This was my favorite haiku mainly because of how it can have a double meaning. This could apply to both the beginning and the end of a break. Right before break starts, students don't really want to leave school and not have their freedom, but at the same time they want to go home. Then, this could also apply to the end of break right before it's time to start classes again; students may not want to leave the comfort of being in their house, but they want to return to school, which is home. It is interesting to see this, and myself connecting to this as well, how we have a home where we grew up, but over time school becomes our home too. It is like we are stuck in between two places, like stuck between childhood and adulthood. This is almost like saying we are not quite ready on being completely alone yet, but at the same time, we are too old to be with our parents. I really liked this haiku because I can relate to this, in that I love living on my own here at school, so much it has become like another home. But, then there are times that I do want to go home to my parents. So, it is very fitting. Jenna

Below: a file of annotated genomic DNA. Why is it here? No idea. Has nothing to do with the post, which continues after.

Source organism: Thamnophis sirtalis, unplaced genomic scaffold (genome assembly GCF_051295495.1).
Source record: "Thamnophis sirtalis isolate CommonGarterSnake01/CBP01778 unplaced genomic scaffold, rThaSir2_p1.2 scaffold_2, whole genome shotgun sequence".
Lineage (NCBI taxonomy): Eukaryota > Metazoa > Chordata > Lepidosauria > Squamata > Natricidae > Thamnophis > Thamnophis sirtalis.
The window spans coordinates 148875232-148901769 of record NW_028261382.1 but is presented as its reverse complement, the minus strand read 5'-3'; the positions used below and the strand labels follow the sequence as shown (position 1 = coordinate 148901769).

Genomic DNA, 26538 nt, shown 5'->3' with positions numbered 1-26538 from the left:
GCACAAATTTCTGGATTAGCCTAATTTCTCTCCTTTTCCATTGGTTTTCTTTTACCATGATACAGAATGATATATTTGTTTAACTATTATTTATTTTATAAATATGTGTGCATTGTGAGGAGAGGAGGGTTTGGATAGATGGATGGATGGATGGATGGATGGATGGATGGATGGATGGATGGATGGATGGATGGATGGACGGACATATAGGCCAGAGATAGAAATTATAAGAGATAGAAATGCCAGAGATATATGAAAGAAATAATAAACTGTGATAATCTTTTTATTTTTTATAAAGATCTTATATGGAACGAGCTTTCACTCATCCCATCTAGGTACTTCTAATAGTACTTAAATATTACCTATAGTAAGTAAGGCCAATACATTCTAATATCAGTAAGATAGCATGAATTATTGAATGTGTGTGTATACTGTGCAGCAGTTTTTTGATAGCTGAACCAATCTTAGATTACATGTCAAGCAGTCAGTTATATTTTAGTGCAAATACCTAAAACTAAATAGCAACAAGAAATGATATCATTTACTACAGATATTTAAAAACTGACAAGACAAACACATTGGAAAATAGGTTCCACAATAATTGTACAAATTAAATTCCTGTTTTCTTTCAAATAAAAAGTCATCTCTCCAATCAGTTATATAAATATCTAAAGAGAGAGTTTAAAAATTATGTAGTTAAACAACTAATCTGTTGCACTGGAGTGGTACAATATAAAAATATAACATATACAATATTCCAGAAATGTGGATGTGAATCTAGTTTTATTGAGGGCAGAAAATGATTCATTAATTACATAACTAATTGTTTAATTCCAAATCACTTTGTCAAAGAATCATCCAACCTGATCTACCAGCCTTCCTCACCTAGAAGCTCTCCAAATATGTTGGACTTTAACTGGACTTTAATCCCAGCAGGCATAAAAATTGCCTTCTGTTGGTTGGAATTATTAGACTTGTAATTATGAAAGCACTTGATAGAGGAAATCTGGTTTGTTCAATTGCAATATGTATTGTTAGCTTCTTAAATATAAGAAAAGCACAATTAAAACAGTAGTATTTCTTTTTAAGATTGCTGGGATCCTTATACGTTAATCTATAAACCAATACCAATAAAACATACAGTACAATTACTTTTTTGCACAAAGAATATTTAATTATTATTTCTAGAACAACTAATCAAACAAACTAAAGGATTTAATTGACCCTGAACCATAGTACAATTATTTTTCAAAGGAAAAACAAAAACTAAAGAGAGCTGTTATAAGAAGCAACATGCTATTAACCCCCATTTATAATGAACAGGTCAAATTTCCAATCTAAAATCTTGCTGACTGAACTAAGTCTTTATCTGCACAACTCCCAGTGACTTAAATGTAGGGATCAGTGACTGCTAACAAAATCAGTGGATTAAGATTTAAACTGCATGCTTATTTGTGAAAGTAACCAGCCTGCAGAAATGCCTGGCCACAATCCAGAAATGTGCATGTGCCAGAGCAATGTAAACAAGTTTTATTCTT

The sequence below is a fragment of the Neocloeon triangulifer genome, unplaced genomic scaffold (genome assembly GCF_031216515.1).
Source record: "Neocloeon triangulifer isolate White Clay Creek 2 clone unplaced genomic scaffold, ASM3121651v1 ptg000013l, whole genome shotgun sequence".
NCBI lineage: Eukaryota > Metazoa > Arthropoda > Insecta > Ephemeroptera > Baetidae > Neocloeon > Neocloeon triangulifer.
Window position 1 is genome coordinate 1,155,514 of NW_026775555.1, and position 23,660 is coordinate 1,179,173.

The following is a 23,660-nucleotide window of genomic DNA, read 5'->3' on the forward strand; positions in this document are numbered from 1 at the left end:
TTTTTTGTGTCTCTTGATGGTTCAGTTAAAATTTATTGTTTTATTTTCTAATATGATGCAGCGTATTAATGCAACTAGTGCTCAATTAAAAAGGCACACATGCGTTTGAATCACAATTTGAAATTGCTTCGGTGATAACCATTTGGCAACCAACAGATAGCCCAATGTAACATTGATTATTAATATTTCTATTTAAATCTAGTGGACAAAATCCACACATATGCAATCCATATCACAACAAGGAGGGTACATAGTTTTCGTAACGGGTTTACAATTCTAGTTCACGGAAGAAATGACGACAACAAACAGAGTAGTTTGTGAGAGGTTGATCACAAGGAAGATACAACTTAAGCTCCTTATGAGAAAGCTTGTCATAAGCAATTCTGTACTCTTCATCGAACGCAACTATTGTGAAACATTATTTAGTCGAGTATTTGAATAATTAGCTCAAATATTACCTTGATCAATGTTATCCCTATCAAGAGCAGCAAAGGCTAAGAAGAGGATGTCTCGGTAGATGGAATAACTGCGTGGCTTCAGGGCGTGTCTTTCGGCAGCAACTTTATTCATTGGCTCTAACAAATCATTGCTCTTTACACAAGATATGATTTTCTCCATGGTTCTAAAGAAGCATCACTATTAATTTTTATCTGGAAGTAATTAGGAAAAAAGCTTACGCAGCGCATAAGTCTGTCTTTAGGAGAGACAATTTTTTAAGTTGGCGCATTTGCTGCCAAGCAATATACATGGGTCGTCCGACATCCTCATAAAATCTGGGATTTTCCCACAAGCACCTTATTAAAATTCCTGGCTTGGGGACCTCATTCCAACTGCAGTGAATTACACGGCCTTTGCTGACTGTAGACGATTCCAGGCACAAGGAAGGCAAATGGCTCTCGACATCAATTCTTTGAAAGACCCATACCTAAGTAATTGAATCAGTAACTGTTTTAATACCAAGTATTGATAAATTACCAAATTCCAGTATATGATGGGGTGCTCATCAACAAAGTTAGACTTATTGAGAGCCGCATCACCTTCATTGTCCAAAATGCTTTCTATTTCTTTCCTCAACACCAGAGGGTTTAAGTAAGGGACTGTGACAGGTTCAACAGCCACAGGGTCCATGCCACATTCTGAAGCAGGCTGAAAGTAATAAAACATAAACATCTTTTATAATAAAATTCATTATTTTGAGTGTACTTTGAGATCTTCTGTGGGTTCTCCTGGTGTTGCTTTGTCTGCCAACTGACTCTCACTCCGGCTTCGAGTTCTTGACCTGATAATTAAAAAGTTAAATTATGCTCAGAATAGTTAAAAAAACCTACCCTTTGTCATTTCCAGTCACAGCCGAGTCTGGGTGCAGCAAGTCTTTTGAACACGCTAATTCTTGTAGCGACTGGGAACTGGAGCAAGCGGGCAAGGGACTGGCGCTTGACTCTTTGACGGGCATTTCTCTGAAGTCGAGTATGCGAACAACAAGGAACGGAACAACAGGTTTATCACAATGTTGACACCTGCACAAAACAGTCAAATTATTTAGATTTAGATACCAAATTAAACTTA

walk into church
thousands of hellos
“how’s school?!"

Debbie Vogel (7)

fog horn bellows
across the icy rink
hot dog time

Kort Branscome (7)

my reflection stares back
just like the fish
behind the glass

Adam Falasz (6)

fresh paint
offending my senses
as I walk in

golf course
hidden in the mountains
hidden gem

lesson plans
chatty children
Sunday School

she catches him
admiring another girl’s
yoga pants

Adam Falasz (6)